“Numerous experiments would be performed in parallel to understand biological and toxicological impacts on target species, and Project Macoma, LLC, would continue to partner with local scientific and academic partners to validate the efficacy and safety of the system,” the assessment said.

Significant investments are being made in carbon capture technologies, and Ebb is one of several companies pursuing marine carbon capture, but some scientists have raised questions about the potential impacts of trying to change ocean environments.

“The ocean encompasses our least explored and most poorly understood ecosystems. This means that the consequences of mCDR research, especially in situ field trials, can be difficult to predict,” said a November 2023 paper from the Aspen Institute, a nonprofit think tank based in Washington, D.C. “Many mCDR techniques have not been tested in the ocean and thus the short and longterm risks, harms and benefits of research are often not fully known or knowable.”

Project Macoma already has caught the eye of some local environmentalists who say they have concerns about the impact on local species.

Anne Shaffer, executive director of Port Angeles-based Coastal Watershed Institute (CWI), said she and other scientists are worried about the impacts increased pH levels in the seawater will have on juvenile fish species.

“Alkaline water is caustic, it’s basically a very corrosive environment,” Shaffer said. “Things like when you eat pickles, that’s a brine, that’s certainly not an environment you would want to put small, sensitive salmon in.”

In a letter to the Port of Port Angeles, CWI said the project lies within the sediment drift area of the Elwha River, which has been part of a decades-long environmental restoration effort. Many of the species in the Strait of Juan de Fuca are protected under the Endangered Species Act, which Shaffer said should take priority over the mCDR project.

“In short, the project creates a hostile ‘dead zone’ of caustic hot water with temperatures up to 30 degrees (Celcius) and pH of 13-14 that is to be resolved by ‘mixing’ with harbor water that contains postlarval and juvenile salmon and forage fish,” the letter said.

The Department of Ecology’s description of the project acknowledges the elevated pH levels, but it has issued a tentative determination the discharge is necessary and in the overriding public interest. A final determination will not be made until all comments have been evaluated, DOE said.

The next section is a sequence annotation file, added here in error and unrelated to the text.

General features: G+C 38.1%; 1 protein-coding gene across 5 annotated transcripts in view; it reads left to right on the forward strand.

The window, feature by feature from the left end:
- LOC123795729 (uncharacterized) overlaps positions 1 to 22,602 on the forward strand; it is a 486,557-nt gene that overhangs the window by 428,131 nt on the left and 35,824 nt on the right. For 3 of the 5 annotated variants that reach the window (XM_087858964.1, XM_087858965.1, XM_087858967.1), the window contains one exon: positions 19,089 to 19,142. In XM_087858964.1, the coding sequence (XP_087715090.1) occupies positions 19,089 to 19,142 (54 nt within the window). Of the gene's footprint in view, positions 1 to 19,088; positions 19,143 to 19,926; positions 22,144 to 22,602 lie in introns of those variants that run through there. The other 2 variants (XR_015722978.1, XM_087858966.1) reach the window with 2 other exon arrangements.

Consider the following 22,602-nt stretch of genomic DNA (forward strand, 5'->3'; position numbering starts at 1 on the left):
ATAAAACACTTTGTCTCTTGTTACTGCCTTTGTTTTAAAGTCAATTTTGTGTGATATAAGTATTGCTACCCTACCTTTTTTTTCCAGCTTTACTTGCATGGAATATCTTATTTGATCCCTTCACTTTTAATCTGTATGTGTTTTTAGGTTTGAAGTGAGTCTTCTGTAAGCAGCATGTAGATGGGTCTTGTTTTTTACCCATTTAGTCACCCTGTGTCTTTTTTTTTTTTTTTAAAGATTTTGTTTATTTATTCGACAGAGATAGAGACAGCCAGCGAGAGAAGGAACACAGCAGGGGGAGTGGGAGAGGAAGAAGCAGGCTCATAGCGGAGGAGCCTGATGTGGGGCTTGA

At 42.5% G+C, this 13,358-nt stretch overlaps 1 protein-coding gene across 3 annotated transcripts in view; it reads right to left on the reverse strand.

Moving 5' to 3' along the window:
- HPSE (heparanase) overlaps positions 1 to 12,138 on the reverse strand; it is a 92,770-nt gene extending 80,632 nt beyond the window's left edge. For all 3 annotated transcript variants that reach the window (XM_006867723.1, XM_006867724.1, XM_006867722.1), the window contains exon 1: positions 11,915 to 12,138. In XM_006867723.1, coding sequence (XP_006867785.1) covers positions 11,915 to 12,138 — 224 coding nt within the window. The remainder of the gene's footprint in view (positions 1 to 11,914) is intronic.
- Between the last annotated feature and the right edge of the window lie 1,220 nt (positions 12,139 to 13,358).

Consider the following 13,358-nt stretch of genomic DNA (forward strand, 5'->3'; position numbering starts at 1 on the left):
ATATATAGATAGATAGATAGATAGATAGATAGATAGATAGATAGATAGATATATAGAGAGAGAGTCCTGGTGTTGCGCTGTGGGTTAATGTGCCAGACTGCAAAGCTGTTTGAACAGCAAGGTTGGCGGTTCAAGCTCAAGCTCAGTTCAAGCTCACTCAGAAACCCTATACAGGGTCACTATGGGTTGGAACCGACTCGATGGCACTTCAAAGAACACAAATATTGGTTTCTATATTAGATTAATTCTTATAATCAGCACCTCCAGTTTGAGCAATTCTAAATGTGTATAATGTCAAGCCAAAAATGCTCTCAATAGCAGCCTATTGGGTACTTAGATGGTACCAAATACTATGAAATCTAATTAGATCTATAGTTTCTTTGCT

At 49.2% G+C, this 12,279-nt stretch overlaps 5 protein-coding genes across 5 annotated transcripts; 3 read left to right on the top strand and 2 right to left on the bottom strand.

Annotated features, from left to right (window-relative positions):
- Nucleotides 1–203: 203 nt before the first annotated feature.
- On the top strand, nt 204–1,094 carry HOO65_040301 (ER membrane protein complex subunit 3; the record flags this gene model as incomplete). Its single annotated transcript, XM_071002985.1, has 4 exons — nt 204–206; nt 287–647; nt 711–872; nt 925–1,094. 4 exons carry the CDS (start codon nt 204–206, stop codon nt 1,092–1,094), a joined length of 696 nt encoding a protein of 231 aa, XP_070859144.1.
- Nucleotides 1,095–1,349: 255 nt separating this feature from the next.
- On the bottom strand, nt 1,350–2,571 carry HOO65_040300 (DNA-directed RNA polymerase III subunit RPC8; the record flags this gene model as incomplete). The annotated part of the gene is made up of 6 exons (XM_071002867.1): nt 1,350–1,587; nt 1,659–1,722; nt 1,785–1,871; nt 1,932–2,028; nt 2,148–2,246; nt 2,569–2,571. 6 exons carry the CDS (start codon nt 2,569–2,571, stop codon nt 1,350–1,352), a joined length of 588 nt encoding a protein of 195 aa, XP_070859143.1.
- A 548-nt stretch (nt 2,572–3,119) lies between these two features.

Westphal said the project will have ongoing water quality and biological monitoring systems in place in the harbor to observe potential impacts to the environment.

“If we notice anything of concern, we have protocols in place to alter or stop operations,” Westphal said. “We’re developing protocols with environmental specialists and other independent scientists. Our controls are really designed to stop within minutes.”

The company has not yet applied for all the permits that will be required, Westphal said, but Ebb is ambitious about the project and hopes because of its small scale the permitting process will be quicker than with larger projects.

“Our mission, our mandate, is to compact climate change and have a positive local impact in terms of coastal acidification. We are hoping to remove up to 1,000 tons of CO2 from the air over the course of this particular project,” Westphal said. “It’s also important for us to be engaging and learning from the community as we move along, building that kind of license to operate, and that’s another really important facet of how we consider success.”

Public comment is open until May 3 on the project’s National Pollutant Discharge Elimination System application with the Department of Ecology.

Application documents can be found online at Ecology’s website, and comments can be emailed to Written comments can be mailed to Gayle Garbush, Department of Ecology Southwest Region Office, PO Box 47775, Olympia, WA 98504-7775.


Reporter Peter Segall can be reached by email at